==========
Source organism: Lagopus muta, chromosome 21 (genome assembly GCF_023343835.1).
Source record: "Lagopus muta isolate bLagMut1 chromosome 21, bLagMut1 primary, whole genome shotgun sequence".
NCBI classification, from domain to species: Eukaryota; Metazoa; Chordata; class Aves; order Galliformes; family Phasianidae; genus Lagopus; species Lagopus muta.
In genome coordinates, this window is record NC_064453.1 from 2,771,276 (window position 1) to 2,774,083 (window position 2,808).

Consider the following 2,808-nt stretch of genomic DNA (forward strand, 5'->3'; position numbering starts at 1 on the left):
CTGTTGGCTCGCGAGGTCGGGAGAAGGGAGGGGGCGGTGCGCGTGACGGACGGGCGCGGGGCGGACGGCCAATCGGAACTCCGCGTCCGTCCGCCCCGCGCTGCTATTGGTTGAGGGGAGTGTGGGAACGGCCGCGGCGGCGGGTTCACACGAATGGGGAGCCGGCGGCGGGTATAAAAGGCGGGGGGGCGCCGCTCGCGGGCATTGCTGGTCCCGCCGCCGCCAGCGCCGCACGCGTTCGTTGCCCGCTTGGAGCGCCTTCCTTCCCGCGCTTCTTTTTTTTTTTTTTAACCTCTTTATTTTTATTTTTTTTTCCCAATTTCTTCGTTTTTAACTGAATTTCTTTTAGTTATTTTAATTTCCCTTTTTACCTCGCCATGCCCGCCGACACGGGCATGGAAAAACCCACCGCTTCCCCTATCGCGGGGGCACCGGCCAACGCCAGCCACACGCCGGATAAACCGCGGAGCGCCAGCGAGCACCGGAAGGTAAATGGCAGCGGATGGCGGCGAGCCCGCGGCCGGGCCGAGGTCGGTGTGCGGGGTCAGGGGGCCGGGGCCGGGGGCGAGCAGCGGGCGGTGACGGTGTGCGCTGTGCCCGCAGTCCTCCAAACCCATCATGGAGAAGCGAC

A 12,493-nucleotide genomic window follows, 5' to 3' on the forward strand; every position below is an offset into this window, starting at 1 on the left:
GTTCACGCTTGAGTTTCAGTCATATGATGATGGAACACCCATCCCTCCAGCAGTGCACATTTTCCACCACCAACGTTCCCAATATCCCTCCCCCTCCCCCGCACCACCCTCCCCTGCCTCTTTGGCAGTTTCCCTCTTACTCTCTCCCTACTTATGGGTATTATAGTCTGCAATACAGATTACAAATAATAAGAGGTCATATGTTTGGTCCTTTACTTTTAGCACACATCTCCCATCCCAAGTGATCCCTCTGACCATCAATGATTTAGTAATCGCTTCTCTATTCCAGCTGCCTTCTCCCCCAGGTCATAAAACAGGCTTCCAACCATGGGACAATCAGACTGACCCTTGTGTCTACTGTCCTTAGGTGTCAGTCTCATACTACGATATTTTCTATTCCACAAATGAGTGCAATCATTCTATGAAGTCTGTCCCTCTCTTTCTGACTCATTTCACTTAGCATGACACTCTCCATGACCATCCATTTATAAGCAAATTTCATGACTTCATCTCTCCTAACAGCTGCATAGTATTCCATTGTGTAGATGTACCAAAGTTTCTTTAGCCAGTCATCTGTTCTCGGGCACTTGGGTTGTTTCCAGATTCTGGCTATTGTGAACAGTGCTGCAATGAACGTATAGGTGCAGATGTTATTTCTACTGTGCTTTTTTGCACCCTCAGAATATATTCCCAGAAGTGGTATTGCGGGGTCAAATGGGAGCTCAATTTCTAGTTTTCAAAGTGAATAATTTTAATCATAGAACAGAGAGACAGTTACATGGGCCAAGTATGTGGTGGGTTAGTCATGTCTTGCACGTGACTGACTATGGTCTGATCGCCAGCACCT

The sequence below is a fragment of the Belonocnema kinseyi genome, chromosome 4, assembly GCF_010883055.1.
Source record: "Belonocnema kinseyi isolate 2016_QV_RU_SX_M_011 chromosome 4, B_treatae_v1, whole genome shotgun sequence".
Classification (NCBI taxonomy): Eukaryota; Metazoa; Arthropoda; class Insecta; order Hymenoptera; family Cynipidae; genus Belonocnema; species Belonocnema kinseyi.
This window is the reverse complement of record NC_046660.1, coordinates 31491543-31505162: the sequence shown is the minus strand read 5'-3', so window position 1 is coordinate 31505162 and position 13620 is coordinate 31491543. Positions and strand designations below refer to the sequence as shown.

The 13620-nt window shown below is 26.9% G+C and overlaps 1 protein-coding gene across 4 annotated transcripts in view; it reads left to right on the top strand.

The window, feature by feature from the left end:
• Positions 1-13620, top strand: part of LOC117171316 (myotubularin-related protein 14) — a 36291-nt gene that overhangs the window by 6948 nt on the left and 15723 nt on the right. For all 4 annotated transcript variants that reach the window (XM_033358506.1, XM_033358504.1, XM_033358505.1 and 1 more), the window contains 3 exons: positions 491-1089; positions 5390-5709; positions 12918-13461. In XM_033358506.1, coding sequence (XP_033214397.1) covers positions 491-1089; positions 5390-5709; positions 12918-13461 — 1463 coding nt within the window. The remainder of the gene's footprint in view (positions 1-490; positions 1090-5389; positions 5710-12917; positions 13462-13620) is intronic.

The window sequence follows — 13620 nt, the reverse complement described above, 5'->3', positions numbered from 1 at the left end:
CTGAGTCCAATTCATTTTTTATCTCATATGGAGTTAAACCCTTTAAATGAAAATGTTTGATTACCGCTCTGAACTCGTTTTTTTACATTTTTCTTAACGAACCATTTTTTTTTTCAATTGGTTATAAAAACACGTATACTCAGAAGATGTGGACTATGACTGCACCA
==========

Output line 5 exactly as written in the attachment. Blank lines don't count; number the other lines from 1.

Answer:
Consider the following 2,808-nt stretch of genomic DNA (forward strand, 5'->3'; position numbering starts at 1 on the left):